Mint readers may well feel they have had enough of pre-budget commentary and it is time to suspend reading and wait to savour whatever is unveiled on 29 February. For those who still have an appetite left for commentary, here are some thoughts on the key issues the budget should address.
The global environment
We are now a more open economy and the global environment, therefore, matters. The signals at present are mixed with significant downside risks. The fall in oil prices is clearly a bonanza. However, global growth is weaker than expected a year ago and world trade has slowed massively. Many emerging market countries, including Russia, Brazil and South Africa, face serious difficulties. China, traditionally the best performing emerging market, may be headed for a “hard landing" and this could cause contagion for other emerging markets. We look good at present, and the International Monetary Fund (IMF) has projected our growth at 7.5% for 2016 and 2017, compared with 6.3% and 6%, respectively, for China. Since these projections are conditioned on continuing progress on reforms, we should make sure we have enough on that front.
The fiscal deficit
The fiscal deficit target adopted in the budget will come in for much scrutiny given the public debate that has occurred on this subject. The governor of the Reserve Bank of India (RBI) has made the case for reaffirming the target of 3.5% of gross domestic product (GDP) announced last year. His argument is based primarily on the view that modifying a target set only a year ago will undermine the credibility of government commitments, especially because there is no special factor that justifies the departure. Had oil prices shot up unexpectedly, it would have been different. The 7th Pay Commission report cannot really be called unexpected. The report was expected and its impact could also have been reasonably anticipated a year ago.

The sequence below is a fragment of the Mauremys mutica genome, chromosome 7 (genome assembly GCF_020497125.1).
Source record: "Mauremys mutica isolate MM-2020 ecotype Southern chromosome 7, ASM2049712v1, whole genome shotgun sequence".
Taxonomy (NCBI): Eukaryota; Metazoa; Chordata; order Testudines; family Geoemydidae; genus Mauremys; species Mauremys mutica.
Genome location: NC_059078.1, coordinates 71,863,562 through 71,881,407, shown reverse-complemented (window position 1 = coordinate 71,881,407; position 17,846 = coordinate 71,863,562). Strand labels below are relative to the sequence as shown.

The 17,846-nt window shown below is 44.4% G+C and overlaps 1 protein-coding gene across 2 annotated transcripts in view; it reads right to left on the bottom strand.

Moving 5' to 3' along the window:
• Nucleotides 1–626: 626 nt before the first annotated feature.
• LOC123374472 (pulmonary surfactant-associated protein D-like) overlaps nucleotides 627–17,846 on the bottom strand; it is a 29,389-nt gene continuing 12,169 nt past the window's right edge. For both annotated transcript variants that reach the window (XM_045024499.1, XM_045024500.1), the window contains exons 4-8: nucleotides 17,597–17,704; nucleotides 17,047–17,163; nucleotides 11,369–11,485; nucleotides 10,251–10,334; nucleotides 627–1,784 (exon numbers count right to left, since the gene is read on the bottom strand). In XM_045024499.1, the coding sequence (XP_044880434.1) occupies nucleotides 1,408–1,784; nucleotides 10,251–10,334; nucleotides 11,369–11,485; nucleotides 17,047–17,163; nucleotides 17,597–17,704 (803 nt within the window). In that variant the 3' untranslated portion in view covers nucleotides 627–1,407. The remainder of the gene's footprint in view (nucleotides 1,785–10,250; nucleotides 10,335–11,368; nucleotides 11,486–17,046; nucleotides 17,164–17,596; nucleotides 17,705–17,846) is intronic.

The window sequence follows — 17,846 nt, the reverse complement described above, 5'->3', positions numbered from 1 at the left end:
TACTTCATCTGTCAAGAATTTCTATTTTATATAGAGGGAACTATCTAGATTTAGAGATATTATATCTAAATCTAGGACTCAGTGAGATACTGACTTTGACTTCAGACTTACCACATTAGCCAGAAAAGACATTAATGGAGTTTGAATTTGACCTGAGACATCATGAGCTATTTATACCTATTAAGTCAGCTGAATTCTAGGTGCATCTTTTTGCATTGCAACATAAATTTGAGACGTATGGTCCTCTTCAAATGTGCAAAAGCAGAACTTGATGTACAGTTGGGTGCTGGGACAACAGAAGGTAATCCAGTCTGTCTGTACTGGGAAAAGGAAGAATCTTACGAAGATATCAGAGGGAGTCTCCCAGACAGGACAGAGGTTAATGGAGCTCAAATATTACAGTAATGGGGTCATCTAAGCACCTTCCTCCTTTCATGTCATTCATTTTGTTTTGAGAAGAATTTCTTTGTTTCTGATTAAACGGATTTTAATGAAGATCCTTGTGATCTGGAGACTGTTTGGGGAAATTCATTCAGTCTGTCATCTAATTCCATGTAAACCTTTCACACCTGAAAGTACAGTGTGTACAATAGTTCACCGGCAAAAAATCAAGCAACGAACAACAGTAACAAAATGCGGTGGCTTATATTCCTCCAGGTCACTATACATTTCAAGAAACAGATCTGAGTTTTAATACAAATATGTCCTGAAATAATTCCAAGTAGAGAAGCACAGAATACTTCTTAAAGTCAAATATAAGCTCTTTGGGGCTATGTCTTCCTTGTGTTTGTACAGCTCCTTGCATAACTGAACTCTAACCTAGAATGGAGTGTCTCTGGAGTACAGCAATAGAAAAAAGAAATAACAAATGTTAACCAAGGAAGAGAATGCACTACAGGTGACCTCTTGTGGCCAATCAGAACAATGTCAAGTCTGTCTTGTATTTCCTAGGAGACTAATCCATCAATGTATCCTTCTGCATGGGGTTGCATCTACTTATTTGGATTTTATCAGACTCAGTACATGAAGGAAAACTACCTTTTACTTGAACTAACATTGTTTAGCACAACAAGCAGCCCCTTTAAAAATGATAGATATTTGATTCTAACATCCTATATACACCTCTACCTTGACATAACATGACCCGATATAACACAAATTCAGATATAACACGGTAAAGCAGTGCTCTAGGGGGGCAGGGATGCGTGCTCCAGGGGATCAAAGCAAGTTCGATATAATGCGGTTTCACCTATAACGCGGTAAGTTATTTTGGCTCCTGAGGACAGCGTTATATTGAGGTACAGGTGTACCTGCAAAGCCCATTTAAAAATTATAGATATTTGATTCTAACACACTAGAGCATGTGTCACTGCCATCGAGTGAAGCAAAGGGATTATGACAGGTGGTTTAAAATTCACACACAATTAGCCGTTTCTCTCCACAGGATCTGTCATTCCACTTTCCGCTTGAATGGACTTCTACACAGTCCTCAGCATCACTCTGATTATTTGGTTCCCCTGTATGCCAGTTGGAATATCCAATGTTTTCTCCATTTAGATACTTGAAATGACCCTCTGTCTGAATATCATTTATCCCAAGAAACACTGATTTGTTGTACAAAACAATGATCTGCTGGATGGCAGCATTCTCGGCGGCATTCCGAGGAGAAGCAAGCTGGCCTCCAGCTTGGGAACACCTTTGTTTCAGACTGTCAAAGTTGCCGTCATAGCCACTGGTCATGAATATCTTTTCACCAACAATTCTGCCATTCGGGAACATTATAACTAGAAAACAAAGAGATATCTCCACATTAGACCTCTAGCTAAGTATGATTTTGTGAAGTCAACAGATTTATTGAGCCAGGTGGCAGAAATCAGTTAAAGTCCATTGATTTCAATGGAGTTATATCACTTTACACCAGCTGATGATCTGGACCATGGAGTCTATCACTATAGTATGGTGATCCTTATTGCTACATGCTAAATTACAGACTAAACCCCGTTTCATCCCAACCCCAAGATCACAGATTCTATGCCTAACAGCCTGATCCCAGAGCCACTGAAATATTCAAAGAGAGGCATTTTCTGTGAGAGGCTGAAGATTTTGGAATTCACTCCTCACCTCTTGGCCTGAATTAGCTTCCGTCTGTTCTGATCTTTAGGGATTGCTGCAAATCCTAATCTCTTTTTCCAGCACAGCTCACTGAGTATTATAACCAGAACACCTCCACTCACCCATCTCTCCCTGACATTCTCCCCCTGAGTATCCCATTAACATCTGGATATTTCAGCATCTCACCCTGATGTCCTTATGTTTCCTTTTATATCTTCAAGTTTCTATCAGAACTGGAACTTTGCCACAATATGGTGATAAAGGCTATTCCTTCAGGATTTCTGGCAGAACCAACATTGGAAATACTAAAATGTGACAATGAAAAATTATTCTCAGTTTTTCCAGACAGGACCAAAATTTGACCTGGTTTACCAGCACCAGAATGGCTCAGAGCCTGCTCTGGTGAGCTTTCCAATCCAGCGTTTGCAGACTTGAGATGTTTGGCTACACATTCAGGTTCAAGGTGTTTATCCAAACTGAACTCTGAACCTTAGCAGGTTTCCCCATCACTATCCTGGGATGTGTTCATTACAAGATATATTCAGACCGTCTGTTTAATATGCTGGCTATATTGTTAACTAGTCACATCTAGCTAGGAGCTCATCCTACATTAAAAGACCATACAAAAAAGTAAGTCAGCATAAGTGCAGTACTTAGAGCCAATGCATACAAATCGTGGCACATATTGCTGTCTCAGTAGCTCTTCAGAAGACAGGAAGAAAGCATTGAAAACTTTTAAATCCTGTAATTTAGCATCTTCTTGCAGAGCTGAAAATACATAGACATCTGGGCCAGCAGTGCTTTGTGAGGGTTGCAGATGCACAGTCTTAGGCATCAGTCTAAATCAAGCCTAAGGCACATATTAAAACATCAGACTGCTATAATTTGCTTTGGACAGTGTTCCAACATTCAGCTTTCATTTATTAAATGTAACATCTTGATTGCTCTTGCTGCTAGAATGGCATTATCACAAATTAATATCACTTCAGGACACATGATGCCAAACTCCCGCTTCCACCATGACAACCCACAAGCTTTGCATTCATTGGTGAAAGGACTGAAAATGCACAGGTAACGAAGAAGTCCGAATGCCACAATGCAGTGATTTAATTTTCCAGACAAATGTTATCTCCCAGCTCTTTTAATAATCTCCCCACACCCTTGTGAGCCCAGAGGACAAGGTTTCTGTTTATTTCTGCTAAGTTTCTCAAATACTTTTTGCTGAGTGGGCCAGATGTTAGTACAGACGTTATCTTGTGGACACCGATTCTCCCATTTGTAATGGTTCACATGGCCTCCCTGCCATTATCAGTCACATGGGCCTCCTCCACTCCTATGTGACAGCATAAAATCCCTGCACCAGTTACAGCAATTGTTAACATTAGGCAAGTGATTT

The case for enlarging the deficit is simply that export demand has fallen and investment demand is weak. But the Central Statistics Office’s (CSO’s) estimate of 7.6% growth in 2015-16—which is close to the 12-year average of 7.7%—suggests that a stimulus to aggregate demand is not needed. Of course, we would be better off with more public investment in infrastructure than government consumption, but that is an argument for changing the composition of government expenditure, not increasing the deficit. This is particularly important in an environment where risk perceptions about emerging market countries are fragile and countries with a weak macro balance will be particularly vulnerable. We are doing well on growth, if the CSO is to be believed, but unfortunately, we qualify as having a weak macro balance. Our combined fiscal deficit (centre and states) is around 7% of GDP, much higher than in most other emerging markets.
Will market perceptions turn adverse? One cannot be sure, but if it affects confidence, it can impose a high cost. As was said at the time of the East Asia crisis in 1997, “Confidence grows at the rate a coconut tree grows, but it falls at the rate a coconut falls!" On balance, I believe the finance minister would be better off staying with the fiscal deficit target he announced last year, but doing other things to stimulate investment. Fortunately, there are things we can do.
Two important areas where investment in infrastructure can be increased without an immediate impact on the fiscal deficit are highways and the railways. The hybrid annuity development model for national highways recently unveiled by the government enables the private sector to bid for all “shovel-ready" projects with payments falling due only later. The railways have announced an ambitious investment programme for the next five years, based on borrowed funds and new public-private partnership (PPP) initiatives. We should make all efforts to ensure that investment in these areas fructifies. A similar approach can be taken for ports.